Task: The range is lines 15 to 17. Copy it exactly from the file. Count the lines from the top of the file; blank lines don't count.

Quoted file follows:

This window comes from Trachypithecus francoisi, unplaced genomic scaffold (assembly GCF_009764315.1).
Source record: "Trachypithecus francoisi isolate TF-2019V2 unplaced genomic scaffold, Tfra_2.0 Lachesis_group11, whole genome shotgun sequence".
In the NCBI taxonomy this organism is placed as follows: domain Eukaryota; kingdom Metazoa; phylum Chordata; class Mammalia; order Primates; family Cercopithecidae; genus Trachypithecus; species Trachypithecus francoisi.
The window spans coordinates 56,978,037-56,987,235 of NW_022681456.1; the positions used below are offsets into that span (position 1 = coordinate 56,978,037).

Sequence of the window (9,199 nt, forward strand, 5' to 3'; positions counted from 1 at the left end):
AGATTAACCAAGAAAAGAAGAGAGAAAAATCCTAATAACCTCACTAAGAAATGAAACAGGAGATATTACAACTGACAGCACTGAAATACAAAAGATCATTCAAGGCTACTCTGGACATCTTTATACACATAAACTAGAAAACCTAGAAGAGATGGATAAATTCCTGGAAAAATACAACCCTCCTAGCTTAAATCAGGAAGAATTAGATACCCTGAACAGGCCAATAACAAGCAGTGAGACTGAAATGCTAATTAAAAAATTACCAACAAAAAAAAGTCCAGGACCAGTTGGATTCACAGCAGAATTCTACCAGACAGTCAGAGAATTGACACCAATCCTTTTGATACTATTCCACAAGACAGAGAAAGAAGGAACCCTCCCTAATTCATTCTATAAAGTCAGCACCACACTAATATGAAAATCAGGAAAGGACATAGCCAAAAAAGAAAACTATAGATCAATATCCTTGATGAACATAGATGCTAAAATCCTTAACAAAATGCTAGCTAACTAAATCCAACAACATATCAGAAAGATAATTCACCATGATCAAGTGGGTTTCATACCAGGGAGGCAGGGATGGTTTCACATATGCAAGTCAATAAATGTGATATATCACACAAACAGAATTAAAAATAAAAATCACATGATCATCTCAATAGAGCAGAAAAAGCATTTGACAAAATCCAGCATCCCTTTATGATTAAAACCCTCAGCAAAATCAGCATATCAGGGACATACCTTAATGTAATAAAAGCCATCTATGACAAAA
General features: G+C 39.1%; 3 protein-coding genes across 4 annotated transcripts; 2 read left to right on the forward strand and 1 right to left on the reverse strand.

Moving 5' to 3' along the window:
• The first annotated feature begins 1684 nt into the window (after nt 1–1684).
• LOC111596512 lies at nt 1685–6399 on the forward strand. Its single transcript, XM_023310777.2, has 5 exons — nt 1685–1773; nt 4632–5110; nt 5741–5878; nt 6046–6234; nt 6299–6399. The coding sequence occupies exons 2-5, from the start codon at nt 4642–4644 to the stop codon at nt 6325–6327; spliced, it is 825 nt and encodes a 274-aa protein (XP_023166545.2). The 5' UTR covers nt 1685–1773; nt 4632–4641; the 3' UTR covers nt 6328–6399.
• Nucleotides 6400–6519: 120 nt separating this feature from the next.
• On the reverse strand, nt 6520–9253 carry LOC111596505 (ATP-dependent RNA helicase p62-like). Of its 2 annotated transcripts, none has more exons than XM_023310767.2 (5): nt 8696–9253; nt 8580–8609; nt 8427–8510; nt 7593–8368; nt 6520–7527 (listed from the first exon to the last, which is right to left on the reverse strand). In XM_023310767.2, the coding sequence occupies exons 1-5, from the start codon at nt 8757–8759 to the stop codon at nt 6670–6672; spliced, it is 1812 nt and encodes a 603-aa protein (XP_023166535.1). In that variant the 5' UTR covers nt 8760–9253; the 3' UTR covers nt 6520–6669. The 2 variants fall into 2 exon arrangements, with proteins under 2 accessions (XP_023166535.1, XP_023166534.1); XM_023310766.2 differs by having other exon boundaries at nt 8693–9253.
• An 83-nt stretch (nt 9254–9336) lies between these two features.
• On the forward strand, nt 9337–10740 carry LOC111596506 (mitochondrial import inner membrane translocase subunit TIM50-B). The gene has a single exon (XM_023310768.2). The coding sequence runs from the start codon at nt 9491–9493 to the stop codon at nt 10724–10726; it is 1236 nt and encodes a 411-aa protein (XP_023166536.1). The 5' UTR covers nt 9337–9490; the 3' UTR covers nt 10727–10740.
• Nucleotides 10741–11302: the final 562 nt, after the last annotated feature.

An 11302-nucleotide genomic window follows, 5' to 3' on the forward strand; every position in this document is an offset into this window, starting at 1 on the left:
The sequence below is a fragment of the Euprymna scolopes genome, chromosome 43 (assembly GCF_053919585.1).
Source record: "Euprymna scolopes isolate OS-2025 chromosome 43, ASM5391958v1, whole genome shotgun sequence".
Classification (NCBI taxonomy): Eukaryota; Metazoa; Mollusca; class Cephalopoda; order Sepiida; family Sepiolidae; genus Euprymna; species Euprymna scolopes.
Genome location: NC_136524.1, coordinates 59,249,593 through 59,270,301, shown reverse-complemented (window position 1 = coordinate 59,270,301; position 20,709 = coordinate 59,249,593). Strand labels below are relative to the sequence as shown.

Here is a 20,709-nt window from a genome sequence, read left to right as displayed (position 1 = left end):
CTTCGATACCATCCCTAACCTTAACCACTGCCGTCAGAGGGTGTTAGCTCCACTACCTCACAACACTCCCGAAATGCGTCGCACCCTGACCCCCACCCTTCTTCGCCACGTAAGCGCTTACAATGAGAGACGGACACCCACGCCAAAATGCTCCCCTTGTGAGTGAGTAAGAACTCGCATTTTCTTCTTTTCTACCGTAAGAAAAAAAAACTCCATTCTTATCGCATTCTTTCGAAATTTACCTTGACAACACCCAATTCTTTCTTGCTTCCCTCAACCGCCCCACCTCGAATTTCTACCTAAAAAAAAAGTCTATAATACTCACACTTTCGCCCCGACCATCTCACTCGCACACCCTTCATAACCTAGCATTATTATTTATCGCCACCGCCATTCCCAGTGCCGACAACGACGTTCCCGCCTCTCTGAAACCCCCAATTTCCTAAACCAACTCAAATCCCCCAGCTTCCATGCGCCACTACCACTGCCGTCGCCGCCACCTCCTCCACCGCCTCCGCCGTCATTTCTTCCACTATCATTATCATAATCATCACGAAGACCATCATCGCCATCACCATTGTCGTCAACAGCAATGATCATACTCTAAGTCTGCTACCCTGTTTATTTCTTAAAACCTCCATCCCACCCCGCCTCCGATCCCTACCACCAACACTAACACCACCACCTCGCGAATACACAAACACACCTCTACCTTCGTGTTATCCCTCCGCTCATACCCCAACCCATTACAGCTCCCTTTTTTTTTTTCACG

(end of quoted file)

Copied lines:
• Nucleotides 10741–11302: the final 562 nt, after the last annotated feature.

An 11302-nucleotide genomic window follows, 5' to 3' on the forward strand; every position in this document is an offset into this window, starting at 1 on the left:
The sequence below is a fragment of the Euprymna scolopes genome, chromosome 43 (assembly GCF_053919585.1).